You were recently featured as one of Refinery29’s Top NYC Food Instagrams to follow and Zagat’s Top 100 Foodies to Follow in the U.S. What recommendations do you have for young food bloggers to get featured in such outlets? Do you pitch the reporter directly?
Post consistent, quality content. Interact with the social community on whatever your given platform is. Develop a body of social media content the same way you would on a website, blog, or for your resume. Meet up with other food bloggers for coffee or meals and develop meaningful relationships with one another. Your social media profile and presence are your pitches – the more you build it, the more you will get noticed by press (which is how Refinery29 and Zagat mentions came my way!). But it doesn’t happen overnight – it takes a lot of work, planning, and foresight. It is not as easy as breezing in, snapping a picture, and posting online. There is a lot of styling, brainstorming, editing, developing relationships, and organizing editorial calendars. It is almost like you are running your own mini, daily magazine or news site. It is so much work than it appears to be, but don’t get frustrated! It is a part of the process, and the sooner we dispel that building a social media presence is easy, young bloggers can start setting realistic expectations for themselves. It is a job and you must treat it as one.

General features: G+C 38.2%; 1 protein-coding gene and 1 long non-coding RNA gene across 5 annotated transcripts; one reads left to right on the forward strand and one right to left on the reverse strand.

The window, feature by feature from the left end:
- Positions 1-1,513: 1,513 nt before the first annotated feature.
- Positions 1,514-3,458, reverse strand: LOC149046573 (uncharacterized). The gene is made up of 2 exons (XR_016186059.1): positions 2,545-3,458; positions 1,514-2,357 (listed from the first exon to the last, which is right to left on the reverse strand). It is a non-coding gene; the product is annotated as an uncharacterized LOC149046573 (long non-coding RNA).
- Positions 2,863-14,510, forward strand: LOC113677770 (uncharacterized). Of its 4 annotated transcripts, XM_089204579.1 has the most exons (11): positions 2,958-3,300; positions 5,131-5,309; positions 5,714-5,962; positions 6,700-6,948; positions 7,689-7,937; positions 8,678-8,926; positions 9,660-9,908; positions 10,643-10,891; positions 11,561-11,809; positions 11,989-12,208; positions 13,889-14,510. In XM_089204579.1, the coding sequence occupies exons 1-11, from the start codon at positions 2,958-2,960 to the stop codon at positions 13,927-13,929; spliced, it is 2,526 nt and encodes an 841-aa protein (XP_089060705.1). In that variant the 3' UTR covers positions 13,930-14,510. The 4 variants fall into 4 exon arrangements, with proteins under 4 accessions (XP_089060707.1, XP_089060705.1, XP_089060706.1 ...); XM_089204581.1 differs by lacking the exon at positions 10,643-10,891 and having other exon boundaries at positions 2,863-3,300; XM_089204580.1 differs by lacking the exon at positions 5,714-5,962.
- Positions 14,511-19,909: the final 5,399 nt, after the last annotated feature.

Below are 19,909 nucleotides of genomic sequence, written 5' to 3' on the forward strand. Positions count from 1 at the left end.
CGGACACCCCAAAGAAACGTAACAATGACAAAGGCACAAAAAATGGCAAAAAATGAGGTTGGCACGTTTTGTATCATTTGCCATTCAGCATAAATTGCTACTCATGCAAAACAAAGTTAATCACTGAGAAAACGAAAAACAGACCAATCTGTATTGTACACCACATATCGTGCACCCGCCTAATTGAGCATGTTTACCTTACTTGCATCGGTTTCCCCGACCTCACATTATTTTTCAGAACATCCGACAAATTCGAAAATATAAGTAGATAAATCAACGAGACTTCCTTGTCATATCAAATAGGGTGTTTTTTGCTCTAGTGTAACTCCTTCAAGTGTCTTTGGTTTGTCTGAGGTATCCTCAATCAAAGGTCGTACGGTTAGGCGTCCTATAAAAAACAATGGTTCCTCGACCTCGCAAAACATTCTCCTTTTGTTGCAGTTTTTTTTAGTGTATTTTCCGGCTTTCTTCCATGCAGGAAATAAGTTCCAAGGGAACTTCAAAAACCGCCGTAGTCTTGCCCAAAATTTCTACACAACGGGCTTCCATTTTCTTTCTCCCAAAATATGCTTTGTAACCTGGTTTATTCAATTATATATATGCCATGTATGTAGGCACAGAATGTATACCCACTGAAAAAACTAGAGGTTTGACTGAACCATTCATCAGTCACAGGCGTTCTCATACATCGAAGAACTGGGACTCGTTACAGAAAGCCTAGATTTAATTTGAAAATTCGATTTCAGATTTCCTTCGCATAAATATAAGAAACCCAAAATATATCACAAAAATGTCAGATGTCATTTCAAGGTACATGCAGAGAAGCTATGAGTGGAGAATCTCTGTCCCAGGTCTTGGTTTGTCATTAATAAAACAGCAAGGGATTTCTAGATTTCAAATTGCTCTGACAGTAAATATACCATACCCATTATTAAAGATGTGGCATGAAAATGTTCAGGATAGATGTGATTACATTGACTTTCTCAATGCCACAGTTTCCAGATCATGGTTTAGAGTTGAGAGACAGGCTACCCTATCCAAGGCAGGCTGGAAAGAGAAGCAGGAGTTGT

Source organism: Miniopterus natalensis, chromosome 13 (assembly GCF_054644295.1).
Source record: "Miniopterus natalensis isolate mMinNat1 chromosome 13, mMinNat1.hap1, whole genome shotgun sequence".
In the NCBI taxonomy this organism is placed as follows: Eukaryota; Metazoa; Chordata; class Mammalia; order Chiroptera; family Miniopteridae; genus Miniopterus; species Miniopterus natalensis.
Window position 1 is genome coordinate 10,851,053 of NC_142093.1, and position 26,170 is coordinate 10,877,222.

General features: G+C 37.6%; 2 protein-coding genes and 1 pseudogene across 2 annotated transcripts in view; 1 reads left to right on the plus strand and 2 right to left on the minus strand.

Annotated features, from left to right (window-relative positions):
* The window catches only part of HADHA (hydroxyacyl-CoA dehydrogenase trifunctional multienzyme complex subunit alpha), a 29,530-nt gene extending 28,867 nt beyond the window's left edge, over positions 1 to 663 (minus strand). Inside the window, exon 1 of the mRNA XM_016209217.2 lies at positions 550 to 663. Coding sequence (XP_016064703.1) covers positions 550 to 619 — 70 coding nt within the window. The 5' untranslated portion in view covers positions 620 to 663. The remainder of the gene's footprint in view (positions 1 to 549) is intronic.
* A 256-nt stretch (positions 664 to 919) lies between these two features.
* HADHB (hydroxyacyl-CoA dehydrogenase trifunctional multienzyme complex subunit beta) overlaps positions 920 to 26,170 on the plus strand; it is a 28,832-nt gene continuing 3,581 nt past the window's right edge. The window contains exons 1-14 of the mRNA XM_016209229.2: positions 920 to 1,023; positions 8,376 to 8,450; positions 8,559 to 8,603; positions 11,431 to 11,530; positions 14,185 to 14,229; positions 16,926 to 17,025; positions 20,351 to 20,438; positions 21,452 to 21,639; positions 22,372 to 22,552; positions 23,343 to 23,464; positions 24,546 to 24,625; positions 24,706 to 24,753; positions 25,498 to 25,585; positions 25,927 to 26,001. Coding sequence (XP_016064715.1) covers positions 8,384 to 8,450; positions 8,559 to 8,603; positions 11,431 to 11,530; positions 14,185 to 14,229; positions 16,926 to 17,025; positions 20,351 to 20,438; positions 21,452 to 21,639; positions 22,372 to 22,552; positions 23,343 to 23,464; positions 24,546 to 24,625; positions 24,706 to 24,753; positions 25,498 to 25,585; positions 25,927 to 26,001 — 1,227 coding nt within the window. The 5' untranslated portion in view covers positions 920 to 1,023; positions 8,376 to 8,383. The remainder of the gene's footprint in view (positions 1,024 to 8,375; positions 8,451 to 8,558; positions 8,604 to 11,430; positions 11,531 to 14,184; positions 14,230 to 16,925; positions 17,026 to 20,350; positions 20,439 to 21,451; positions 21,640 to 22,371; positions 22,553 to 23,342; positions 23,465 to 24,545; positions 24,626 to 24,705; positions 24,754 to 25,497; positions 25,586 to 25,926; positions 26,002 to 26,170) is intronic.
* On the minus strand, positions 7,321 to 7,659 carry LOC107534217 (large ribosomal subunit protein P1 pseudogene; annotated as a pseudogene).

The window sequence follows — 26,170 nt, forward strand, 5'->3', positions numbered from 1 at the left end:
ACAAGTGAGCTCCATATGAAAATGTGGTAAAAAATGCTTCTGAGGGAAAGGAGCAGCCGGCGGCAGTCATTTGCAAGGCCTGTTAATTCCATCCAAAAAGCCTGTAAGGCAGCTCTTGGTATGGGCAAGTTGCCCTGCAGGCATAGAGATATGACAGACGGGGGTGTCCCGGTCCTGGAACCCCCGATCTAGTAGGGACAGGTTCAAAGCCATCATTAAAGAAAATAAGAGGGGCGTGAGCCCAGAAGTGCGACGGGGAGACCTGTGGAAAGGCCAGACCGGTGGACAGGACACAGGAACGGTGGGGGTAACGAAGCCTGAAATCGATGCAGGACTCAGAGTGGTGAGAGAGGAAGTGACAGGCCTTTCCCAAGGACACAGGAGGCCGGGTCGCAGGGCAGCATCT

You also write for publications, such as Martha Stewart Living. What recommendations do you have for aspiring food writers for pitching these kinds of magazines?
I work primarily as a food writer and creative consultant offering branding, trend forecasting, partnerships and photography services. Take a look at the website you would like to pitch and make sure what you are offering fits their existing content and hasn’t already been covered before. Craft a concise pitch with a succinct outline of what you want to cover. Editors are really busy, so the easier you make it for them to understand your pitch, the better. And again – have realistic expectations about your rate. If you are a young writer building a portfolio, chances are “glossier” publications might not get back to you until you have some published pieces from smaller publications under your belt. And even then, you may not get paid for your first couple of pieces if they accept your pitch or you may get paid an “introductory” rate. It is like any job – you need to demonstrate experience and interest before “moving up the ladder.” Start with smaller publications and blogs, and then work your way up.